–tagboard, construction paper

–scissors, glue

–pipe cleaners, ribbon or yarn

–dot markers, magic markers

Instructions:

  1. Cut pumpkin shape out of orange construction paper. (Think green tree for Christmas, blue dreidel for Chanukah, red heart for Valentine’s day, etc.) Glue holiday shape onto white tagboard. I cut the tagboard to approximately 8”x11”. I drew the pumpkins free-style.
  2. Punch holes in top of tagboard and attach pipe cleaners (or ribbon or yarn).
  3. Decorate with dot markers and magic markers.

Tip: Place newspaper under craft for quick clean-up. Use a paper towel to sop up dot marker paint.

Roof Garden Art, The Theater of Disappearance

Stork.
Baby.

A visit to the Metropolitan Museum of Art wouldn’t be complete without a visit to the roof. Not only do you get an amazing view of Manhattan, you get to explore changing exhibitions. On view until October 29, 2017 is sculptor Adrián Villar RojasThe Theater of Disappearance, a “performative diorama, where banquet tables occupy an oversize black-and-white checkerboard floor punctuated by sculptures that fuse together human figures and artifacts found within the museum. The resulting juxtapositions put forth a radical reinterpretation of museum practices.”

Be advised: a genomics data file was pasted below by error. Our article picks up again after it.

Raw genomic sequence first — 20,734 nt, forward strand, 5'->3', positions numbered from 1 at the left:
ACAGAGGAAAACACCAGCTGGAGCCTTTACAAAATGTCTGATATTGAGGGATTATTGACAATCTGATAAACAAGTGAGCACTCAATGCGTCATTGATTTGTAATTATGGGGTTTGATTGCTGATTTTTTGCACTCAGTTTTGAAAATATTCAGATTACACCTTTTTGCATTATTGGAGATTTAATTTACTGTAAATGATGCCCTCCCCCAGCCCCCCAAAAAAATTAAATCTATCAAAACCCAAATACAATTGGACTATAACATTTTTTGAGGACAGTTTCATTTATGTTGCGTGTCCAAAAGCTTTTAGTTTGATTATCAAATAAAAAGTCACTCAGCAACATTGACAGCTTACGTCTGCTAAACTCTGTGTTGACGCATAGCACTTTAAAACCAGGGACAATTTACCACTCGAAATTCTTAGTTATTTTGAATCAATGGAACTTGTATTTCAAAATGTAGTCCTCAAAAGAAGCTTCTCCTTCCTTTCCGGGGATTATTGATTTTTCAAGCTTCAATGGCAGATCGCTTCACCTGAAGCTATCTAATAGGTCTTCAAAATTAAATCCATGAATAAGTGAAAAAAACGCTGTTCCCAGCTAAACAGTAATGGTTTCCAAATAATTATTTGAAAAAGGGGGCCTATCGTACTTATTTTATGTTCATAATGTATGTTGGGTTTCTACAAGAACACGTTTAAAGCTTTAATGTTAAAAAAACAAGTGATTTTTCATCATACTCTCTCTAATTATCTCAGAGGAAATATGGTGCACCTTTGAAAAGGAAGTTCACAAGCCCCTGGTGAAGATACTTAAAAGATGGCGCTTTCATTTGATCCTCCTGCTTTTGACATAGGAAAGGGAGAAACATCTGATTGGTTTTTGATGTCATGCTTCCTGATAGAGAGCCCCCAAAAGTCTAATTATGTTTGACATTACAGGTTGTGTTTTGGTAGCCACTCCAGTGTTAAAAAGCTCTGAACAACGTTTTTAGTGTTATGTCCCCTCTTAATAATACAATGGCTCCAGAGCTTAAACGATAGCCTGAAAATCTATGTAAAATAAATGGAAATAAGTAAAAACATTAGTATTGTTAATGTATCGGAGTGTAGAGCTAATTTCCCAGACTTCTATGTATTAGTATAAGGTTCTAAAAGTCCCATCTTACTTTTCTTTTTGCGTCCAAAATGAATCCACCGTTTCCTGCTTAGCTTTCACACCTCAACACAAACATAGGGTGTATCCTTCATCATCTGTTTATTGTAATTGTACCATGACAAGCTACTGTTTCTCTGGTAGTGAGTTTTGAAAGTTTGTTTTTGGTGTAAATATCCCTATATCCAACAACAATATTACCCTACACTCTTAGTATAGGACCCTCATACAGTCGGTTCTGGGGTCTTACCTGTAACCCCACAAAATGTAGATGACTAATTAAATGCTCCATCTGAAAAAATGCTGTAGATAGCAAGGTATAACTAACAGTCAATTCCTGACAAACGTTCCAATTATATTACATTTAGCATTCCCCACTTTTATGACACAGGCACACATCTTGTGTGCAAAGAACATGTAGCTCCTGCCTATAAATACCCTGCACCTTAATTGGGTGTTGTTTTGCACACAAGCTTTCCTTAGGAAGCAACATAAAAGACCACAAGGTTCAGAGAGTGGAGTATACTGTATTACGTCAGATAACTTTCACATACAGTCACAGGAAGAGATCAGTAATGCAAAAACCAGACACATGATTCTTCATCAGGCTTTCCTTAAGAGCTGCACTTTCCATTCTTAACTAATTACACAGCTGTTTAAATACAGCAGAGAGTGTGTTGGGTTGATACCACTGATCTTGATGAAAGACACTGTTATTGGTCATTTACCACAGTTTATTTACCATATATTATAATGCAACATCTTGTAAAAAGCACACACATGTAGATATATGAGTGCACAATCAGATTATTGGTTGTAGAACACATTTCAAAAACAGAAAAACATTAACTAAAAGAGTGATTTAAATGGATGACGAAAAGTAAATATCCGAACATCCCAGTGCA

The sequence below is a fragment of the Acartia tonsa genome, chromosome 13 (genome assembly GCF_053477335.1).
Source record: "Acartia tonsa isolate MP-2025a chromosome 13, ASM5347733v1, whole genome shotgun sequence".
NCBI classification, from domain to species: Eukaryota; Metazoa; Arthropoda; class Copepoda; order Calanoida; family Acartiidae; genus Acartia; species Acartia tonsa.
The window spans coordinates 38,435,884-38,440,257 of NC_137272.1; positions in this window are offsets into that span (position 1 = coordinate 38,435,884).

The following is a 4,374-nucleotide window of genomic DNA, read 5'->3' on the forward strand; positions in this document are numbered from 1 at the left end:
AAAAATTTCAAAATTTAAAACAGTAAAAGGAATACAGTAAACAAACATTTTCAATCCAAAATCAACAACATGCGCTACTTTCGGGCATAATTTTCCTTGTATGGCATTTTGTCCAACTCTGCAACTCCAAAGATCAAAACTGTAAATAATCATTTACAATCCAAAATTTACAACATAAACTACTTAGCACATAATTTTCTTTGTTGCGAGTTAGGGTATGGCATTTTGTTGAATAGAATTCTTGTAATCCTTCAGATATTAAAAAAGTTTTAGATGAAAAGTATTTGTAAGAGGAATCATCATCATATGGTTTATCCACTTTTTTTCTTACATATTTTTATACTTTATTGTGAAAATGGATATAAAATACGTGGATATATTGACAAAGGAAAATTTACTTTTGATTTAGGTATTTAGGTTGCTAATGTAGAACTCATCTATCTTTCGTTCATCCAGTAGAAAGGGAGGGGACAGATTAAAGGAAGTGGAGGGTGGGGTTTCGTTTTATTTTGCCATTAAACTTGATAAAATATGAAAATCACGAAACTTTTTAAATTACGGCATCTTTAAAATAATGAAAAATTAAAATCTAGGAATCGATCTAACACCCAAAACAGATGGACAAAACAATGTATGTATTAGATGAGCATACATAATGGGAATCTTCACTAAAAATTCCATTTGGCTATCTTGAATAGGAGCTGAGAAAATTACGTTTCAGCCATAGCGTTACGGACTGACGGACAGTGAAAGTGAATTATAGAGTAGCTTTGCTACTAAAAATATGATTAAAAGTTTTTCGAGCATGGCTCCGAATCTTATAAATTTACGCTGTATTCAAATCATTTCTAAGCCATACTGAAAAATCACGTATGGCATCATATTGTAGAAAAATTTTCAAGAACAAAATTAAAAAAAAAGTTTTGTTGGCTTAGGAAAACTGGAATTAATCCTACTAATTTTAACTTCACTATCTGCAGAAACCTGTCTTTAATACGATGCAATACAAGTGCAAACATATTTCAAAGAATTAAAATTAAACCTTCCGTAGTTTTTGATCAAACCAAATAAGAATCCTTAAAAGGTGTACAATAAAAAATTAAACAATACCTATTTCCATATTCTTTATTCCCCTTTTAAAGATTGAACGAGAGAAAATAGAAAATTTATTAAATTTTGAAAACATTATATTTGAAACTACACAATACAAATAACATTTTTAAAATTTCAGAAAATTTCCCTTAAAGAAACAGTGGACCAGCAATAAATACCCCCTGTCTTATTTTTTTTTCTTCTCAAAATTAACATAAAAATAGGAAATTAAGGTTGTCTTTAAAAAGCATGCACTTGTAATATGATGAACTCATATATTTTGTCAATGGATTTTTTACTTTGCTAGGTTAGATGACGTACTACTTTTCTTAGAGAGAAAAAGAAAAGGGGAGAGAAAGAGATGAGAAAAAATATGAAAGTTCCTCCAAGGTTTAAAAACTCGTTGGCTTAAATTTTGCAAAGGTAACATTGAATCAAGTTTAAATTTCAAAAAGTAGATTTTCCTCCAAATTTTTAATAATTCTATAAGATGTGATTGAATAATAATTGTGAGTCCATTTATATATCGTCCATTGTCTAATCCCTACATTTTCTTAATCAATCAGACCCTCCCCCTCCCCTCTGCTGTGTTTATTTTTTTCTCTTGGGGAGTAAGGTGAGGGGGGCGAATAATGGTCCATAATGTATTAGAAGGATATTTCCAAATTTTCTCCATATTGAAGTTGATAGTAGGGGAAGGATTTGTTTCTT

Argentinian artist Adrián Villar Rojas has transformed the Cantor Roof with an intricate site-specific installation that uses the Museum itself as its raw material. Featuring detailed replicas of nearly 100 objects from The Met collection, The Theater of Disappearance encompasses thousands of years of artistic production over several continents and cultures, and fuses them with facsimiles of contemporary human figures as well as furniture, animals, cutlery, and food. Each object—whether a 1,000-year-old decorative plate or a human hand—is rendered in the same black or white material and coated in a thin layer of dust.

The artist has reconfigured the environment of the Cantor Roof by adding a new pergola, a grand tiled floor, a bar, public benches and augmented planting throughout the space. The Met’s own alphabet has even been incorporated into the graphic identity of the project. To realize this extensive work, the artist immersed himself in the Museum and its staff for many months, holding conversations with the curators, conservators, managers, and technicians across every department who contributed to the realization of this installation.

Hidden woman.
Traveler.
Kissing couple.
Man with eels and rock.
Masked man.

In honor of my love of art, and especially Impressionists, check out new Edgar Degas exhibits on Artsy. In addition to Degas’s bio, over 200 of his works, and exclusive articles, you’ll find up-to-date Degas exhibition listings such as The National Gallery in London exhibit Drawn in Colour: Degas from the Burrell, and an upcoming show at the Musée d’Orsay in Paris.

Related post: Edgar Degas: A Strange New Beauty

Happy viewing, hon.